- There was a question over there somewhere, here. - Thank you. So you've talked a little bit about like city cars versus long distance versus trucks and things like that. I'm wondering where sort of E-bikes and mobility, what kind of technologies are going to be best suited to that kind of environment? - I think they're really small cars.

So I mentioned my colleague, Mainak, who's Indian and he's there right now and he cannot stop talking about Tuk-tuks in India and that they need to. And what's the number one thing there cost, right? It needs to be really cheap. And so I think things like sodium-ion are very attractive because the materials in there are so cheap for that.

So probably those sort of batteries. But I suppose the message we're saying is there's probably like five batteries, maybe even 10 batteries that are what we need and they're finding their niche, sorry, bigger than the niche as we go along. - It's niche, but it'll be a big niche. - A big niche. - We have time for one or two more questions.

Do we have more questions to the audience? While you're thinking of a question, you've both talked about sustainability and you've talked about how the metals play into this space. What are the other components to the battery that we need to consider both in terms of supply chain management and also then the recycling, the disposal issues? - Yeah, recycling of the battery is crucial. If you do the maths, today in Melbourne, the best thing to do with an old electric car is leave it in your driveway and plug it into the grid, not to actually reuse the battery materials.

This is a really hot area of research. About how do you take the metals back out in a way that's not expensive and dirty and then use them again. And we don't really have much of a solution right now. It's a really important thing.

- We do, sorry, just on that though, we do have a bit of a solution because we have, we can actually take the batteries that come out the cars and they're two companies of Victoria that are doing this. Yeah, no, no, no. These are, they're actually taking the batteries out and then they're repurposing for stationary energy storage. So Infinitev and Electrify.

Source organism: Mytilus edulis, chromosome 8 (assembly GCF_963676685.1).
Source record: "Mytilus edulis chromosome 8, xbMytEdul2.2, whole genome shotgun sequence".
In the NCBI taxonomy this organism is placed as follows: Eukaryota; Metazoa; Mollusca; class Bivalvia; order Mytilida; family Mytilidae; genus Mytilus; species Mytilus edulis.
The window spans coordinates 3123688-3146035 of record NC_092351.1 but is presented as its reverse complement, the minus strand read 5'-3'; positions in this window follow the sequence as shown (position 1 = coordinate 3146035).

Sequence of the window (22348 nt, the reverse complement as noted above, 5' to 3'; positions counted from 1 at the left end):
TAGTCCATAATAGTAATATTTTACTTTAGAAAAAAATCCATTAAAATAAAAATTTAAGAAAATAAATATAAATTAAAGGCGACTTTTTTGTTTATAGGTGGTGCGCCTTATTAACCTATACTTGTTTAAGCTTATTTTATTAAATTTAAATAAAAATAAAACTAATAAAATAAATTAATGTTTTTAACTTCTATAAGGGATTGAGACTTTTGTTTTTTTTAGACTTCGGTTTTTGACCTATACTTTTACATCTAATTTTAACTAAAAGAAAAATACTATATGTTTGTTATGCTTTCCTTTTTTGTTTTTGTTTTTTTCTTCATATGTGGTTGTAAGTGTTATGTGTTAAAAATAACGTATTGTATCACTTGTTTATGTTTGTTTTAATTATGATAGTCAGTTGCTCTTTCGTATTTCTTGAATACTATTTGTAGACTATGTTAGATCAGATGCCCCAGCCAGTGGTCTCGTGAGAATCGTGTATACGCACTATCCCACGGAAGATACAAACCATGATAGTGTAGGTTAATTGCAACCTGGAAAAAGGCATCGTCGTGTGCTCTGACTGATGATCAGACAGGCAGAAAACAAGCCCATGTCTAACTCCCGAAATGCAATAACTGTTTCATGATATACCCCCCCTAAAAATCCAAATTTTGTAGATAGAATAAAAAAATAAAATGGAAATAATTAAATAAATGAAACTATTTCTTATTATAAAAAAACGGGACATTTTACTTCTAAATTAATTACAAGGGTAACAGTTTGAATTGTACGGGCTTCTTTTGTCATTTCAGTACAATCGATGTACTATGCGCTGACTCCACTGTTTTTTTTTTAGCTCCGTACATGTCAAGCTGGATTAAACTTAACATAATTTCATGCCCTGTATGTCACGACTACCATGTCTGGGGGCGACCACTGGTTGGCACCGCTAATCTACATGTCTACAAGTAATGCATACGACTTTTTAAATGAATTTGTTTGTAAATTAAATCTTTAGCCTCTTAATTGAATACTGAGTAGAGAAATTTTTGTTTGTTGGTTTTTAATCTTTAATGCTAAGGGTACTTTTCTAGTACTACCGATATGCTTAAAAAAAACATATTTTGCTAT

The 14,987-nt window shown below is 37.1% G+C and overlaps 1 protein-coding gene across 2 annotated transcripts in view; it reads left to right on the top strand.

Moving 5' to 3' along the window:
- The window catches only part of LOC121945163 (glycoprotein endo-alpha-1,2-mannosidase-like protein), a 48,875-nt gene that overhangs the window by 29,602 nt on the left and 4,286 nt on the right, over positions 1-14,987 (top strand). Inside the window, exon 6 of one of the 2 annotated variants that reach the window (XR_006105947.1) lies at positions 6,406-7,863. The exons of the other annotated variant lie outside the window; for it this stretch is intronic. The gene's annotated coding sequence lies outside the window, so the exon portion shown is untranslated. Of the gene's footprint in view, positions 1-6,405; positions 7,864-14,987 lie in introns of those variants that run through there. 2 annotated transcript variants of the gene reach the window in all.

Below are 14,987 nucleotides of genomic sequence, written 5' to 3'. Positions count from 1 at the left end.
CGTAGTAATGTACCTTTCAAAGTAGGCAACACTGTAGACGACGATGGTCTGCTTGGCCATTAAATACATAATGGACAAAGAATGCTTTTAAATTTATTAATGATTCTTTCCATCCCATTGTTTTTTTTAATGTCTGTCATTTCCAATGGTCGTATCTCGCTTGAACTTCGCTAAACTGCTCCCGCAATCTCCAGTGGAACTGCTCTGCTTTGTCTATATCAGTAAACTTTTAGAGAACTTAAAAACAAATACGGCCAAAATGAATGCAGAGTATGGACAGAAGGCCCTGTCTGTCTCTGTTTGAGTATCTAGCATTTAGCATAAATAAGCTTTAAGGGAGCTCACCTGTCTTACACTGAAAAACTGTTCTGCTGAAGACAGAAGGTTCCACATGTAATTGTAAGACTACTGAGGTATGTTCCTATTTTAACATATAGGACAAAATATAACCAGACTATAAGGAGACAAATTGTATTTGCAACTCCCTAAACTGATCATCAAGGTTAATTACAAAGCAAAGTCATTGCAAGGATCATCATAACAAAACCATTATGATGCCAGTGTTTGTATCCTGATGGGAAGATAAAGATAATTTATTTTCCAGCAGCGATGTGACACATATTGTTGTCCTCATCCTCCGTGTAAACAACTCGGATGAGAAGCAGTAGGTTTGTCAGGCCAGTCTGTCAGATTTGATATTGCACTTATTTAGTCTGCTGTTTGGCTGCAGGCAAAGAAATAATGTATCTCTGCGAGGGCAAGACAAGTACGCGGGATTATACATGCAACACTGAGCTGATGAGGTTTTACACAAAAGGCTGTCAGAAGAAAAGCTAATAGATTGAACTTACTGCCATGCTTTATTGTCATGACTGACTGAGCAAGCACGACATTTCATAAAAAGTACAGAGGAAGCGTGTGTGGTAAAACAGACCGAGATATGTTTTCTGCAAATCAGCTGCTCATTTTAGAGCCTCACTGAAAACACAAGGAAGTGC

So that's the first thing you do, is you repurpose and then you find ways to recycle. - Yeah. Can you comment on that point though? There's more than just the metals.

- Sorry, yes there is. I should say that the EU at the moment, the current lithium-ion batteries use PVDF, which is a fluoride PFAS, basically polymer. And that, you can't dissolve that in water.

We have to use nasty solvents. So people are working very hard, including ourselves on aqueous based polymers that can be actually dissolved in water, which makes recycling easier and gets rid of the PFAS as well. - Yeah, although if, sorry this is a little bit more area. You won't necessarily make PFAS out of PVDF, but you will make a fluorinated chemicals.

So before you frighten everybody too much. Do we have any more questions? We have a few, couple more minutes so I'm just going to perhaps pass to these guys, see if they want to make any concluding comments before I wind up. You don't have to because I've run out of questions. - No, no, and I guess the message you want to get across is what we've been saying is that we do have opportunities in Victoria, Australia and Victoria to be part of this transition. At the moment I feel like we've, we're sort of missing the boat a little bit. We were a proud manufacturing state and we don't manufacture so much anymore, but there's an opportunity here.

We have fantastic scientists, innovation, but you know, Matthew's going to a company, we're starting a company as well. We want to take our work into the real world, but we also have to have both government support and venture capital is a problem in this country, but maybe regulations that help or policies that help people invest in companies to be able to make that transition. So that's something I think would be, is really important. Victoria seems to be a bit behind on that I think. - Yeah, probably the, maybe the sunny side up would be to say we are so good at this technology in this state.

So we have, the research here is world leading that we have is devastating when we see it go overseas. And Maria probably had the same as me. I've had the phone calls, could we buy your tech and put it in China? It would be better, we would make more money, but we said no because we're a bit parochial, but that only, not everyone can be as silly as that. So it's right there, we've got a huge advantage, we've just got to try and catalyse that. - Thank you, and we will try and finish up this. So I'd like to formally thank both our speakers, Maria and Matthew for what I think has been a very thought provoking presentation.

Note that both speakers are happy to be followed up on any of the issues that they've covered. You can chat to them immediately afterwards, but otherwise they can be contacted via the library. So please feel free to reach out.

Just letting you know that our next science and technology lunchtime presentation will be on curbing microbial resistance and that'll be on the 30th of May. So otherwise, I'd like to thank you for your attendance and hope you enjoyed today's presentation. Thank you.

2024-03-04 01:48